Commissioner explains vote in controversial Citrus County land use case

A Citrus County commissioner is taking the unusual step of emailing letters to angry residents of a community to explain her vote on a heated land-use decision that didn’t go as expected.

Notary holly davisin an email titled “An Open Letter To Those Whom I Have Disappointed With My Vote On: Meadowcrest,” he describes why he was one of three votes to support an affordable housing apartment complex within his community.

“I have been told by many in Meadowcrest, ‘You don’t listen to me!’” he wrote in an email sent to at least 40 people. “On the contrary, I listened, very carefully; I simply do not agree with the conclusions reached by activists within the Meadowcrest community.”

Citrus County Commissioners voted 3-2 on July 26 to designate property in the Meadowcrest commercial-to-residential master plan for a three-story, 179-unit apartment complex facing the community along State Road 44.

Meadowcrest, a mixed-use development just east of Crystal River, was created by a Regional Impact Development, or DRI, in the late 1980s. Any changes to the master plan need County Commission approval.

Commissioner explains vote in controversial Citrus County land use case

green mills llc of Fort Lauderdale and Meadowcrest’s developer, Gulf to Lakes Associates LLLP, said the apartment complex is a good fit.

County Planning Staff supported application. The Citrus County Planning and Development Commission, which reviewed the application, unanimously recommended Against.

In the weeks leading up to the July 26 vote, Meadowcrest residents deluged county commissioners with emails asking them to deny the complex.

More than 100 people, wearing green T-shirts that read “Save Our Town,” filled both the commission’s chambers and an additional room for three hours. public audience.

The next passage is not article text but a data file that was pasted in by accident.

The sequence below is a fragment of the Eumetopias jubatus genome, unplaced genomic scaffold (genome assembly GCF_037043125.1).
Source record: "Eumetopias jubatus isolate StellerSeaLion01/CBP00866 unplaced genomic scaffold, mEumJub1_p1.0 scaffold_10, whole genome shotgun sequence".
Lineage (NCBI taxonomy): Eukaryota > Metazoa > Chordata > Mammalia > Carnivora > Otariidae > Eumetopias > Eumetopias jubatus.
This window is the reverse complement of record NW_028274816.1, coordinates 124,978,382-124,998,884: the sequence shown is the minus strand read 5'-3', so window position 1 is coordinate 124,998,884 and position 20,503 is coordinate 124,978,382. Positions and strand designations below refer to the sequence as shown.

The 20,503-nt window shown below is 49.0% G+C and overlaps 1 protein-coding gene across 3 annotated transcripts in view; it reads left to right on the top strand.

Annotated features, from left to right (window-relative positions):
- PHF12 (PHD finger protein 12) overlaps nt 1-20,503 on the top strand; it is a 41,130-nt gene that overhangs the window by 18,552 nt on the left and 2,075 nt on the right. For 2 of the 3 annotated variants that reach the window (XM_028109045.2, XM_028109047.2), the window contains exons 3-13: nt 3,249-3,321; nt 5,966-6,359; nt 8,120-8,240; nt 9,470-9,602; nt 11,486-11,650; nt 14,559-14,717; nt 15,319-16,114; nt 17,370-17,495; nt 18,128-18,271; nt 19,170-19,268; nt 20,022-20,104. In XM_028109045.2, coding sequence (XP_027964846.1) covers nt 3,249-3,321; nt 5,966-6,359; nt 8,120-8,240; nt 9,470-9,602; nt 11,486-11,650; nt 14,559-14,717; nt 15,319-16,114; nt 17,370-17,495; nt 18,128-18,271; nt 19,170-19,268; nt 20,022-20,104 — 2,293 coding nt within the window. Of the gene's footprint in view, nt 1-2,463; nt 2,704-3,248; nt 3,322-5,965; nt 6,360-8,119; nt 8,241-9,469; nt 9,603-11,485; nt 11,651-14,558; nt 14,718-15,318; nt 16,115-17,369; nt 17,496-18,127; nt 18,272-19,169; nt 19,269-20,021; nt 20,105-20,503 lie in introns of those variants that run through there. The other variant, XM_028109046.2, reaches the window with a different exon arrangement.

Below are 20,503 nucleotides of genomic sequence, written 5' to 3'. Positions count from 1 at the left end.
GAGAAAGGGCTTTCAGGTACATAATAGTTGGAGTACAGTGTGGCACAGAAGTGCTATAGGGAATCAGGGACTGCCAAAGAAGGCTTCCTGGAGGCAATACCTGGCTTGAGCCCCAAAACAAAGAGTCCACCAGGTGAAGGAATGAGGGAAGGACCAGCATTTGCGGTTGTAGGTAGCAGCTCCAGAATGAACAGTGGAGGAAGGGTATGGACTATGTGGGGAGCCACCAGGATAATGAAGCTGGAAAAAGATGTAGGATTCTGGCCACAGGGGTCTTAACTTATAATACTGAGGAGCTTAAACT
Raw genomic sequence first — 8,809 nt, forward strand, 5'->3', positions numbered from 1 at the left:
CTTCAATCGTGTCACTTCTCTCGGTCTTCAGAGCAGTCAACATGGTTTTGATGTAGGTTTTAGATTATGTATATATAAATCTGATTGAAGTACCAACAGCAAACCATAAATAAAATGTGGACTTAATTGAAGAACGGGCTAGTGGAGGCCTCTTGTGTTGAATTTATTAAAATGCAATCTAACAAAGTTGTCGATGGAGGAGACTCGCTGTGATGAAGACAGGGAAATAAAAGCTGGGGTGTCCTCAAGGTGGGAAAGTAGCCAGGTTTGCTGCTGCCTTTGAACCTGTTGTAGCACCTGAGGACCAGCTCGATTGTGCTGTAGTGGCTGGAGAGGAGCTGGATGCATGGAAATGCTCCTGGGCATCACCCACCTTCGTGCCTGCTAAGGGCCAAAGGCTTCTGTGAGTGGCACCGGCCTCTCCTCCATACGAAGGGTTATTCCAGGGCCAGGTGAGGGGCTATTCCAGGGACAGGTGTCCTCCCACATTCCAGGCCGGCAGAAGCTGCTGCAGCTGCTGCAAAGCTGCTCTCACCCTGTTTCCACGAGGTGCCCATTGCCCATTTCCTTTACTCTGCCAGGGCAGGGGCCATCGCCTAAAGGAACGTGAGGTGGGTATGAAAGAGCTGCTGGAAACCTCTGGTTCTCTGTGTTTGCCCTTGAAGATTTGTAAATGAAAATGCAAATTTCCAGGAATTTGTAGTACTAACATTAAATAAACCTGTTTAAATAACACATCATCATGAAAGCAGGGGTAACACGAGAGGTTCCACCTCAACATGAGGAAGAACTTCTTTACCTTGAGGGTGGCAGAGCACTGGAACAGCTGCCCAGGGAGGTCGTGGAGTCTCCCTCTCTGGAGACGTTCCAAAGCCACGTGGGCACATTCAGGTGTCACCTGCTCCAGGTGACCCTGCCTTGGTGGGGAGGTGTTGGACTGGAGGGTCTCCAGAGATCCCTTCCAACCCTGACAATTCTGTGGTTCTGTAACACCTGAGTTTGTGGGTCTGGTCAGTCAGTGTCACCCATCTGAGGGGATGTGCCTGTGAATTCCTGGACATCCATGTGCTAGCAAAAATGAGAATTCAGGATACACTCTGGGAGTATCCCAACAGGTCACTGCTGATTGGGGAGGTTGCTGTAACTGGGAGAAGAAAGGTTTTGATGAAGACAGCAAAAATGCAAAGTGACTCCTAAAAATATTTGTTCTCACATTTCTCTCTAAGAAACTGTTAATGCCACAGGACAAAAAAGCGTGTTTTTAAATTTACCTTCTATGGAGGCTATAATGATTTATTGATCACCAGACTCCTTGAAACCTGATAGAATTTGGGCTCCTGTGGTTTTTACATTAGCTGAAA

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Davis voted with the commissioners scott carahan Y Jeff Kinnard to support the apartments. commissioners Ruthie Davis Schlabach and president rum kitchen jr. voted “no”.

Commissioner explains vote in controversial Citrus County land use case image0 1

More derisive emails to the three Commissioners followed the vote. In his overall response, Davis reiterated that he believes the project supports the community and will provide much-needed workforce housing.

“The fact that it is affordable/workforce housing is a plus,” he wrote. “So let’s address the concerns I’ve heard from Meadowcrest residents that the complex will attract criminals and drug addicts: Nothing could be further from the truth. Residents are retirees or working people who don’t earn enough to compete with higher earners in a market with very little housing stock.

“It’s the opportunity for the single mom or dad who works two jobs to pay high rent and now work just one job, spend more time with the kids and help the next generation thrive. She is the minimum wage Certified Nursing Assistant who will be able to come to her job at her neighbor’s house and allow her neighbor to age in her place. Or it could be you 15 years from now when you need to downsize and still want to be around your Meadowcrest friends.”

He promised to closely monitor the project.

“There are honorable developers and those who are not. I believe this has proven to be a good neighbor who would live up to these stringent expectations,” he wrote.

Based on responses, Davis’s explanation swayed some minds.

“If you intended for people to like this letter and vote for you, you are an idiot,” one man wrote.

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Another woman wrote:

“Thanks for taking the time to respond. He talks a lot. With that said, my husband and I will no longer support his place in the leadership of our county. We are not single issue voters nor are we, as you said, ‘activists’ within the Meadowcrest community.”

And another: “You can change it any way you want, however I knew how the community as a whole felt about this project before your vote, so duly noted.”


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